3. Tofu
  4. Nuts/Seeds

These protein-rich foods are also considered safe in cases of kidney disorders.

Things to remember

As with most things, moderation is key. Unless you’re training as a bodybuilder/looking to gain muscle or are an athlete, it would be best to stick to the amount of protein recommended by nutritionists/physicians. Furthermore, If you’re looking to get into bodybuilding or other forms of training, it would be best to do thorough research and if possible, speak to a nutritionist or physician before you start a high-protein diet. 


In conclusion, it is important to understand that protein is vital to maintain basic body functionsand even more so in cases where you might be training as an athlete or bodybuilder. But it is also important to understand the needs of your body and appropriately consume the right amount of protein. As we have seen in the article, high protein can cause issues with the kidney especially if you're already suffering from kidney-related disorders. Hence it is always advisable to consult your nutritionist/physician before going on a high-protein diet.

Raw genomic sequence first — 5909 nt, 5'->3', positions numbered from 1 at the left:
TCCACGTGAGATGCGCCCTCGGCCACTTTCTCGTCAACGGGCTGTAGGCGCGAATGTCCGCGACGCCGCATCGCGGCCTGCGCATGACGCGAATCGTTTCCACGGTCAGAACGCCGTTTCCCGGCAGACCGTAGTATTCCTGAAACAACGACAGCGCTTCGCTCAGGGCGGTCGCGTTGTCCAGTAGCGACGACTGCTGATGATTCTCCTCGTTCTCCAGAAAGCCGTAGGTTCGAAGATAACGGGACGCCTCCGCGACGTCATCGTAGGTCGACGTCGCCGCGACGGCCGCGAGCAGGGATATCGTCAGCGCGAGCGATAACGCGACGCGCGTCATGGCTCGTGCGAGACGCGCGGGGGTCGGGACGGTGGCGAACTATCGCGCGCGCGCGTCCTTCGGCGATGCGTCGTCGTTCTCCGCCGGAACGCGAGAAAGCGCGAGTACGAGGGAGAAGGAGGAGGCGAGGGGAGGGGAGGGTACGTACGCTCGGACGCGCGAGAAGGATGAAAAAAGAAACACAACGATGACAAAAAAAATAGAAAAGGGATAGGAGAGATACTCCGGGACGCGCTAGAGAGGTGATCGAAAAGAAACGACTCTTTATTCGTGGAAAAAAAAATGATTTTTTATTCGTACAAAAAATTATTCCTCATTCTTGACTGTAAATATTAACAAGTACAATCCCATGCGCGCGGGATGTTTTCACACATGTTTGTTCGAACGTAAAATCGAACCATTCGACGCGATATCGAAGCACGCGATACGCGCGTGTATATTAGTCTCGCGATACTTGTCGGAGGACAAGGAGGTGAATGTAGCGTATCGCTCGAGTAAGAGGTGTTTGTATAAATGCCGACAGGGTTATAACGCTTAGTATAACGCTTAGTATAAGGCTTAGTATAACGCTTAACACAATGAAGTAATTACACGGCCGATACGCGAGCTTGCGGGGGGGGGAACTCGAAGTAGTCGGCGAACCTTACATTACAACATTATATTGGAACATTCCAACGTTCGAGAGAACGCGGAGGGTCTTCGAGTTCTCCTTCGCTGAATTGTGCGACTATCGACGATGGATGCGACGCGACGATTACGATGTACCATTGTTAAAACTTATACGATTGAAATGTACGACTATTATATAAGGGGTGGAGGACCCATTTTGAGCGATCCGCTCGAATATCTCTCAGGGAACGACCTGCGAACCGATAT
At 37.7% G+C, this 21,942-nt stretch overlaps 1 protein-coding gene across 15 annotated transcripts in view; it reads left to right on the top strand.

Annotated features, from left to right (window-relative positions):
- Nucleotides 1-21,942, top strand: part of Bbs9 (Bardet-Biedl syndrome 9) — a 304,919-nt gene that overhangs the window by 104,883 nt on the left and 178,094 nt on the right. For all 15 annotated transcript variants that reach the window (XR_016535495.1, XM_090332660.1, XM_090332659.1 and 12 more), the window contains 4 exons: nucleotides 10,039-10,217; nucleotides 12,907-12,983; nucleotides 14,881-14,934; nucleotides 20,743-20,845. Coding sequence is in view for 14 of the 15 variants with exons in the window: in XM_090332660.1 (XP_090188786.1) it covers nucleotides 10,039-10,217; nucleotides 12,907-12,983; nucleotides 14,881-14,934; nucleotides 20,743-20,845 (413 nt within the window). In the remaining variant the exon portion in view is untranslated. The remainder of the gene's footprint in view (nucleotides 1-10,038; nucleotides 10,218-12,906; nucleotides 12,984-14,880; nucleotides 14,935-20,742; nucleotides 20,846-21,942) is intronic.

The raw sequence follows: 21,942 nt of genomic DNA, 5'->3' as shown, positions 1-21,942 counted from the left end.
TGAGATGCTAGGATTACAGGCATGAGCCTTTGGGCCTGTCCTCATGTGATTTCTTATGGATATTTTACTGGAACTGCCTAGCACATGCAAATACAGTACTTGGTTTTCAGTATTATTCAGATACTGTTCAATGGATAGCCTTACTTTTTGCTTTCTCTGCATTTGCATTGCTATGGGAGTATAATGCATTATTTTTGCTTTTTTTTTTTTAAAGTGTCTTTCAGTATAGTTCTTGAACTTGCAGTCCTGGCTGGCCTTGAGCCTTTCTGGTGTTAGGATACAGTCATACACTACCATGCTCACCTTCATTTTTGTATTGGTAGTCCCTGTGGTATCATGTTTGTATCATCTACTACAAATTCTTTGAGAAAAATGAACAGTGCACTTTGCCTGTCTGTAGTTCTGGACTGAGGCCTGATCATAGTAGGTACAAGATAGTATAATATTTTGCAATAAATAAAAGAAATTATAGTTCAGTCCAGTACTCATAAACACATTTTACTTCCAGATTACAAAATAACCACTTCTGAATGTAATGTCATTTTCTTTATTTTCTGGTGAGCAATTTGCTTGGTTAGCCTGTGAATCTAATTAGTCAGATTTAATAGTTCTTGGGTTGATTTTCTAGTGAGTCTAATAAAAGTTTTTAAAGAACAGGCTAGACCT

1. National Kidney Foundation. Nutrition and Early Kidney Disease (Stages 1–4) [Internet]. National Kidney Foundation. 2016. Available from:
  2. Piedmont Healthcare. Why Is Protein Important in Your diet? [Internet]. 2019. Available from:
  3. Protein - British Nutrition Foundation [Internet]. Available from:
  4. Delimaris I. Adverse Effects Associated with Protein Intake above the Recommended Dietary Allowance for Adults. ISRN Nutrition [Internet]. 2013 Jul 18;2013(126929):1–6. Available from: